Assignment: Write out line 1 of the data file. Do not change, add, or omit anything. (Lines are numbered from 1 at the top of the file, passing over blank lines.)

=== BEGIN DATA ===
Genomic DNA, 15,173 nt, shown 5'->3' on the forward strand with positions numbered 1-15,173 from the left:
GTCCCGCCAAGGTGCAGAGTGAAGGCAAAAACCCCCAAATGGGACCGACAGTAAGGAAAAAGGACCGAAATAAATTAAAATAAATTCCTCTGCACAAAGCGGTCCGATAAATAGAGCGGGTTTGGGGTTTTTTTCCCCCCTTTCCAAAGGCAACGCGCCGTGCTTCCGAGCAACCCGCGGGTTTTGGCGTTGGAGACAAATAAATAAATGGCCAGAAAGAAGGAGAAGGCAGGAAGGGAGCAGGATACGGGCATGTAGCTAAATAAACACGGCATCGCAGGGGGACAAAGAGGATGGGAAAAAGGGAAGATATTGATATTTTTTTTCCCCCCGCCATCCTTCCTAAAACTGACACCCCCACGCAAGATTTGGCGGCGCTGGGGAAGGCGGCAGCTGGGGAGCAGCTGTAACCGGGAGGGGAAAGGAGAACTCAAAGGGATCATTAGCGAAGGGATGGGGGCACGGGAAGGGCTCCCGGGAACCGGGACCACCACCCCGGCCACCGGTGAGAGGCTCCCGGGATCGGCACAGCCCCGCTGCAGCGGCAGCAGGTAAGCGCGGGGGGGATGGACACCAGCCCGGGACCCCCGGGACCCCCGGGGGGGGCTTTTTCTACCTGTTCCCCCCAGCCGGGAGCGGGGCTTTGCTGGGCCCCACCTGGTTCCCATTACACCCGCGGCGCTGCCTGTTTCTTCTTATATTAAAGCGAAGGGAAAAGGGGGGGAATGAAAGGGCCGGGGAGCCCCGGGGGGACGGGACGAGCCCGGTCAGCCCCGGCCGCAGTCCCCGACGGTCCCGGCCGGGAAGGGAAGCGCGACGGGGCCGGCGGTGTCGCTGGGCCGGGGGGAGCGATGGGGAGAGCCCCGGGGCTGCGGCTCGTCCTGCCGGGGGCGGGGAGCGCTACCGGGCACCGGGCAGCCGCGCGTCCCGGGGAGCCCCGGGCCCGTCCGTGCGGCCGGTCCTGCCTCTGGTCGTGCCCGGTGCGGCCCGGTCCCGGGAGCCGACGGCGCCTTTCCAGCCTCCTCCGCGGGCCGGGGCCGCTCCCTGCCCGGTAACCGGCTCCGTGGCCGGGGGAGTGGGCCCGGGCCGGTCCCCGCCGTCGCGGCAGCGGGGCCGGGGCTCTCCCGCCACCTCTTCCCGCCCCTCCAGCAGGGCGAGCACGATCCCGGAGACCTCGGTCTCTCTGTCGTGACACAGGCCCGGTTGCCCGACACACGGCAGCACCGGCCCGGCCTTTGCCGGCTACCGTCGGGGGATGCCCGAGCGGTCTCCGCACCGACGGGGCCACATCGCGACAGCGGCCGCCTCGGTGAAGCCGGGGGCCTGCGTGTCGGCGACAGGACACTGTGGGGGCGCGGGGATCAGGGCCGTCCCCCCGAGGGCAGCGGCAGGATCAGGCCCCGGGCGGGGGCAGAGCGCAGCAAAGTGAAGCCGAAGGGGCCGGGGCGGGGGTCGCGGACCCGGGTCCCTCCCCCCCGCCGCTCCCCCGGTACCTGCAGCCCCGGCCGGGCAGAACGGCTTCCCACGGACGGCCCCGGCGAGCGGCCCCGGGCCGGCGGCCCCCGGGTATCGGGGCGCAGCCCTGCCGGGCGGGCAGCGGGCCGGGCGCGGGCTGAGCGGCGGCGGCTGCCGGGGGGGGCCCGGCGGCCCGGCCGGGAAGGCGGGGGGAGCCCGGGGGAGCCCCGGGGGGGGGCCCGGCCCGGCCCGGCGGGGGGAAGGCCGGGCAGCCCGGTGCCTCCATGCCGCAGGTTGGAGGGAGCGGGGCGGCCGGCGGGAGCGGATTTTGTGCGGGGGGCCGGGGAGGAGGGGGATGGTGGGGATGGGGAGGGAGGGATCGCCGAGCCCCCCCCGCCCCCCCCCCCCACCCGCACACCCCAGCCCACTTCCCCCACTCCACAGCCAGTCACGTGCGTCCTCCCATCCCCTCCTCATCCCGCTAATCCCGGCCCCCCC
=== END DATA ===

Genomic DNA, 15,173 nt, shown 5'->3' on the forward strand with positions numbered 1-15,173 from the left: